In the last 10km the crosswinds were strong and after Judith Arndt had attacked we put it in the gutter, with Olivia third wheel, and tried to wear the bunch down. The more experienced riders knew exactly what was happening. Judith brought Margaret to the front, to join Melchers and Mactier. They swapped off with Oenone and I and the group suffered. There were a few corners and attacks. Holding the wheel was tough in the cross winds at the end of a long stage. Gaps opened up when Margaret attacked. Oenone covered the move with Mactier and Melchers there too, but then Oenone dropped back to pace Olivia up to join the front six riders (Mactier, Melchers, Reekie May, Hemsley, Bruckner and Arndt). I was with the remanants of the group, with Sara Carrigan trying to claw back to the group in front to save her second place on GC. All three riders from the Road Runner team were with us, but the front group stayed away. Katie Mactier winning the sprint ahead of Miriam Melchers, Olivia Gollan in third.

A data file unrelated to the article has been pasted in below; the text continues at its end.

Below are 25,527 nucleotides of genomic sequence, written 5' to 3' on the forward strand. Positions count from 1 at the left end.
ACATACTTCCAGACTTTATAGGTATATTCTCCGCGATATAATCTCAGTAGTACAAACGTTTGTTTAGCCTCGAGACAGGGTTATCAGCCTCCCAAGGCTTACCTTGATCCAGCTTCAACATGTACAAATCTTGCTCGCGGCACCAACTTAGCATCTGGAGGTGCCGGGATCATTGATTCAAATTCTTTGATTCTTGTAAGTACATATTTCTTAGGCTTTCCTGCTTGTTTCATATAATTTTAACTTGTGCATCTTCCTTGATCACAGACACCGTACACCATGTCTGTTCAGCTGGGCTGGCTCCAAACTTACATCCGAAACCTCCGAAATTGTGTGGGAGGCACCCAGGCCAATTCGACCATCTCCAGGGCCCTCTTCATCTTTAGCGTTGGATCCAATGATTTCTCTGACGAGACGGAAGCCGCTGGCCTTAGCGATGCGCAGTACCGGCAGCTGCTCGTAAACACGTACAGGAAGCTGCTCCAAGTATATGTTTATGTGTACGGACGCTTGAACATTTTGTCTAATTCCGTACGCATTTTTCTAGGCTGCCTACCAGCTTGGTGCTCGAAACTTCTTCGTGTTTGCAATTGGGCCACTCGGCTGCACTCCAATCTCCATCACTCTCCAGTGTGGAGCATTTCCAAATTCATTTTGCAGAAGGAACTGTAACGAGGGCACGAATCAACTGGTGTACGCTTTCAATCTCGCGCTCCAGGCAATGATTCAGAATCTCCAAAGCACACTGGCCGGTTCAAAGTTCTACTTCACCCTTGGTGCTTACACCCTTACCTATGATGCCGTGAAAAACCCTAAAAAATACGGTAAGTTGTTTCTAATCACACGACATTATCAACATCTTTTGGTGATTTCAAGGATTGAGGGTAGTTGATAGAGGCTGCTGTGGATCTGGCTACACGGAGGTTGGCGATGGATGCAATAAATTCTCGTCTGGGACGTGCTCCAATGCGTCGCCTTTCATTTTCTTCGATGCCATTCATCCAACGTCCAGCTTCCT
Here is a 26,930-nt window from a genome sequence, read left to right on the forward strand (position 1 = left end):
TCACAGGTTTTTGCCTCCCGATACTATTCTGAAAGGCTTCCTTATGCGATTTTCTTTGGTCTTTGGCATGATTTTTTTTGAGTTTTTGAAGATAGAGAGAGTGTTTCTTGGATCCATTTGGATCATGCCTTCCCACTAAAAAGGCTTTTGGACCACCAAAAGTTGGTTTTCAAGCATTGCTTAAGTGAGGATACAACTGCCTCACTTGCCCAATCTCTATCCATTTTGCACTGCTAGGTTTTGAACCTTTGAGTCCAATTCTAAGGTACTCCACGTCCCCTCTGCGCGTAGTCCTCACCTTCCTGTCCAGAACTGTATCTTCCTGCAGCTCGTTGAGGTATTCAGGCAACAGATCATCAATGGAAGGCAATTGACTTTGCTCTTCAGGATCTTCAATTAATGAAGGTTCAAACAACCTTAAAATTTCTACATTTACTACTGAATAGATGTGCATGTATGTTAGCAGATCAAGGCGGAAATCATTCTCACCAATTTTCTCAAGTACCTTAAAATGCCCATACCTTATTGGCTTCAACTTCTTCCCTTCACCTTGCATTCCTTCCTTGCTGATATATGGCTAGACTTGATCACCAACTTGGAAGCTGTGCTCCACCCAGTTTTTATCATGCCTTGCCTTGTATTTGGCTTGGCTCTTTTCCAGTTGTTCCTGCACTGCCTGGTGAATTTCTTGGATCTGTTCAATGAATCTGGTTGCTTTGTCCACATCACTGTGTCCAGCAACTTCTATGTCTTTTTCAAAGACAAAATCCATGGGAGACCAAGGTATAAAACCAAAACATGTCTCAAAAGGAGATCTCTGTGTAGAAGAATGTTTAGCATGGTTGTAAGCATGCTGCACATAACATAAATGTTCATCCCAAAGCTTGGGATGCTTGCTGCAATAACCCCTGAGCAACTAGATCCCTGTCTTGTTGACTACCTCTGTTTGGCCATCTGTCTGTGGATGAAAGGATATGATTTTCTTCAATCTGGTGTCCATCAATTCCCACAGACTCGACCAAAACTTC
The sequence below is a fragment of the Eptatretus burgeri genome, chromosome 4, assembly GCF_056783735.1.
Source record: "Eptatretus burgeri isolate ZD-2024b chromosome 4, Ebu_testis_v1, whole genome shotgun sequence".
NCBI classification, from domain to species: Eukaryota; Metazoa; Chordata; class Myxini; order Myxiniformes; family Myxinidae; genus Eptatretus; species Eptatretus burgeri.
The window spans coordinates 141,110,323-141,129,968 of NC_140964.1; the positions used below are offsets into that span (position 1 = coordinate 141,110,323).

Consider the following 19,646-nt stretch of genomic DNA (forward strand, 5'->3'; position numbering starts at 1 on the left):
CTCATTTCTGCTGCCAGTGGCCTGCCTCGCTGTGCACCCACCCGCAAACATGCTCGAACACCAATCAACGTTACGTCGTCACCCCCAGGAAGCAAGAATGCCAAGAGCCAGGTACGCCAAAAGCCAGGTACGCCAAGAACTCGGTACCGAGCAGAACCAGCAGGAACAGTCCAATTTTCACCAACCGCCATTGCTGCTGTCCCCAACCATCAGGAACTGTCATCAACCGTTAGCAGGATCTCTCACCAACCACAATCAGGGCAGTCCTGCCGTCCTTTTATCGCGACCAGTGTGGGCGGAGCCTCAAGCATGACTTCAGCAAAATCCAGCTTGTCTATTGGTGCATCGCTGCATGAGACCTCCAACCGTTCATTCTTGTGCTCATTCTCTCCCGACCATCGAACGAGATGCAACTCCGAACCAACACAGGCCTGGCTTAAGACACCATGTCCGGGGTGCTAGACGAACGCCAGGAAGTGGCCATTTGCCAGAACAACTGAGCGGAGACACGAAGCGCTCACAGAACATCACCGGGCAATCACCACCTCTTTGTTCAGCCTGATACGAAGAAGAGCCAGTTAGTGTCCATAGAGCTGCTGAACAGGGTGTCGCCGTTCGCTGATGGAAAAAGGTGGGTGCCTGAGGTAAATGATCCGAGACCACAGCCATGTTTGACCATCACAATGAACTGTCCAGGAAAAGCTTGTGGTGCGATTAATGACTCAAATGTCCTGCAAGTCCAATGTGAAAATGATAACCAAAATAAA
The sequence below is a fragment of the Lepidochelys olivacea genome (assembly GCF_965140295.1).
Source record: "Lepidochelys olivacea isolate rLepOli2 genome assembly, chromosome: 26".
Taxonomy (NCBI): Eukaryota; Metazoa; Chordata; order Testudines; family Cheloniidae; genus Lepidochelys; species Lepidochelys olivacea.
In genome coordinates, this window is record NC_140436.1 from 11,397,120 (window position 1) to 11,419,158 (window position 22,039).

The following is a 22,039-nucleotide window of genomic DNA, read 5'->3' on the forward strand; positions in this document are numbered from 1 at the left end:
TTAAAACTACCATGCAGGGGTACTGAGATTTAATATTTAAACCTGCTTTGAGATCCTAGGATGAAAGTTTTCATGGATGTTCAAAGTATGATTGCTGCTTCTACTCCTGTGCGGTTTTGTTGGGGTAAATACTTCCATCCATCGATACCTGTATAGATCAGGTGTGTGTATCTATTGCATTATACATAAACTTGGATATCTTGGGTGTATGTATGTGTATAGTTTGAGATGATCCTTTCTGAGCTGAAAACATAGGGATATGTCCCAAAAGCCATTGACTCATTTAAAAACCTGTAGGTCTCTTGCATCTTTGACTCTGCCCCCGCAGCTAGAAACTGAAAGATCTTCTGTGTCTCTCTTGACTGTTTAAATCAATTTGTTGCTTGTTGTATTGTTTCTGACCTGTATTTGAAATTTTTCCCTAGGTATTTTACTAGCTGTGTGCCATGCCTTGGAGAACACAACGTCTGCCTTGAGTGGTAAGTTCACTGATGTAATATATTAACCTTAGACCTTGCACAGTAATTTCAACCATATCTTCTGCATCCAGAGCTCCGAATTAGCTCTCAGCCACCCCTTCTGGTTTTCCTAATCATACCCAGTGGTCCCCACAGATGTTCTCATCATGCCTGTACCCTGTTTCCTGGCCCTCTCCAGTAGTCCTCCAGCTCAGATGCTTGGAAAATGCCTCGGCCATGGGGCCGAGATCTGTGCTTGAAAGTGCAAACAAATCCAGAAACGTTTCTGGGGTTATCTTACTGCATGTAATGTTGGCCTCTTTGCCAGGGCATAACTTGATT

I was 8th for the stage (prize money for top five), and Oenone and I finished 11th and 12th on GC (prize money for top 10). Olivia earned some good money for the team, and most importantly had held on to the leaders jersey to take out the inaugural Geelong Bellarine Tour, and give the AIS team a great start to the season. The team was in fine spirits at the end of the race, already looking forward to the first round of the World Cup next weekend.